That time Ephinea got hacked

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Some may remember that back in August 2016 we published an announcement that one of our servers had been hacked via WordPress. At the time we couldn’t talk much more about it and unfortunately, parts of our source code had been obtained from the hack.

I'm glad to say that this has finally come to a close. So, now I'm free to talk about what had gone on. This will be quite a long post so settle in.

At the beginning of August 2016. We had received unusual alerts from one of our servers. After investigating Soda found multiple pages had been altered and logs filled with entries. It was soon apparent that someone had gained access to the files on the server. We took snapshots and quickly reverted the changes and secured the server and made an announcement on our forum.

We had our suspicions who was behind the hack, as this was someone known in the PSO community for causing disruption across all PSO servers even SEGAs. Hacking a game is one thing. Hacking into a system to steal data is a serious crime. So Sodaboy contacted the authorities in the US and I contacted the authorities in the UK. We had plenty of logs to hand over to the police.

All of the time that Soda and myself had put into Ephinea we couldn't allow this hacker to get away with this. We were pressing charges without question.

Within a few weeks warrants were obtained to obtain identification from the IP addresses we had logged. I received confirmation that the police were successful in obtaining the identification. At this point they weren't allowed to confirm whether it was who we had suspected.

It was a month or so later that I received official confirmation that it was who we had suspected and around the end of 2016 warrants were obtained and carried out to seize equipment from the suspect. The suspect agreed to go in for questioning.

With no admission via the interview, the suspect was released. The Police then started the process to recover data from the equipment seized. (Bear in mind at this point with the logs alone we had a good case to press charges but if we had proof of our source code on the systems it would put us in a very good position).

A few months pass, and I receive confirmation. Our source code had been found on the suspects computers. So now we just needed the case to be reviewed by the crown prosecution services (CPS) before we can continue with court proceedings.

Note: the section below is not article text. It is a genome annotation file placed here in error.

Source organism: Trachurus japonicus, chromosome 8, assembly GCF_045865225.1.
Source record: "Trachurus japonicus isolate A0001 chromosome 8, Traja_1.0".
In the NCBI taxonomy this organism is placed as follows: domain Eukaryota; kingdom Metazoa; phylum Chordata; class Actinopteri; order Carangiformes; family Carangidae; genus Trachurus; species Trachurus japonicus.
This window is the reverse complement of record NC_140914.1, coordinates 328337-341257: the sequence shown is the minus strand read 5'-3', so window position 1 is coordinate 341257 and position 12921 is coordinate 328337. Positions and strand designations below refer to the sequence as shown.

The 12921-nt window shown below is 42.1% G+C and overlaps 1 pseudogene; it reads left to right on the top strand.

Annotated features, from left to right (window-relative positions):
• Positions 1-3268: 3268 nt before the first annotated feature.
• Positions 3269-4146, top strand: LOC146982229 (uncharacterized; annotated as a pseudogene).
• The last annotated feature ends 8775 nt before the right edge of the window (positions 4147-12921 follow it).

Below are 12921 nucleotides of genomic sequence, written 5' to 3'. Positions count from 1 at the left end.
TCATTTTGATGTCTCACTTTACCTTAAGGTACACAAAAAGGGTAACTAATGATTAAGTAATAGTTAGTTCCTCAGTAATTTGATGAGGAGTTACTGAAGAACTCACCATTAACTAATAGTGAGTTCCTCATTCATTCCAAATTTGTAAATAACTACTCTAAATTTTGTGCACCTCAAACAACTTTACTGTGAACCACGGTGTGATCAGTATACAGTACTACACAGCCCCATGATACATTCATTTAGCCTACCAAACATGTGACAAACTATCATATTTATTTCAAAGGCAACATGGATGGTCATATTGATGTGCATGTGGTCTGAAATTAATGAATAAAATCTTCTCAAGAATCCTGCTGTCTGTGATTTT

Fast forward to around October 2017 I'm informed that the CPS would like to interview the suspect one last time before proceeding. So again, I wait to hear back and after a few weeks the CPS advise that after the interview they are happy for this case to go to court.

Here in the UK criminal offenses that go to court are largely subsidized by the court (as a victim I pay nothing). To hear that the CPS are letting this go to court lets me know that they felt that a conviction was likely. The CPS agreed to seek a charge of unlawful access to a computer system under the computer misuse act 1990. This means that if the suspect doesn't enter a guilty plea they face 2 - 5 years in prison if then found guilty in court. I'll be honest I was surprised to hear that prison was a possibility for the suspect. We have enough evidence at this point that the suspect would be silly to plead not guilty.

Before a court date could be set a hearing had to take place in court. This would be the last chance that the suspect can plead guilty before going to court. The hearing was scheduled for the 15th of February.

So, the hearing occurred last week. In short, the suspect pleaded guilty. The court was happy and sentenced him the same day.

It was finally agreed on a 12 month conditional discharge. All seized equipment to be destroyed, all court fees to be paid by the now guilty party and £200 in compensation to go to the victim (Us). Although that barely covers 6 weeks of running the servers. Also, with the time I personally took off of work and the time Sodaboy and myself put in to put in measures to mitigate such a thing from occurring again the cost is much higher than that. (The compensation will be going toward the running costs of Ephinea if anyone was wondering).

The 12 month conditional discharge essentially means that if they are to commit another related offense within the next 12 months they will be charged and face a prison sentence. Overall, I'm happy with the verdict. It was his first offense and I think a prison sentence (although it would most likely be suspended) would have been too harsh a punishment. The finacial costs and court case overall I hope is enough to have taught him a lesson.

We didn't go through this for compensation. As most of you know, we don't host Ephinea for compensation. It is a substantial cost that we are happy to pay to ensure players can continue to play PSOBB for free. We did this to teach this person a lesson. Actions have consequences. Something you may do as a teenager can get you in serious trouble as an adult. Hacking a game is one thing (more of a civil case) but hacking into a computer system and stealing data is a criminal offense and taken extremely serious in the UK.

I hope that any would be hackers that read this will think twice before doing something like this in the future. I'm not just talking about Ephinea. Doing such a thing can ruin your life and family. With a criminal conviction you will almost definitely lose any decent job you have (it will come up in routine CBS/Criminal Background checks) and make it a struggle to get your career back on track.

I hope you have found this post a good read. It's been a long 18 Months and educational. Overall I'm far more prepared should anything like this happen in the future.

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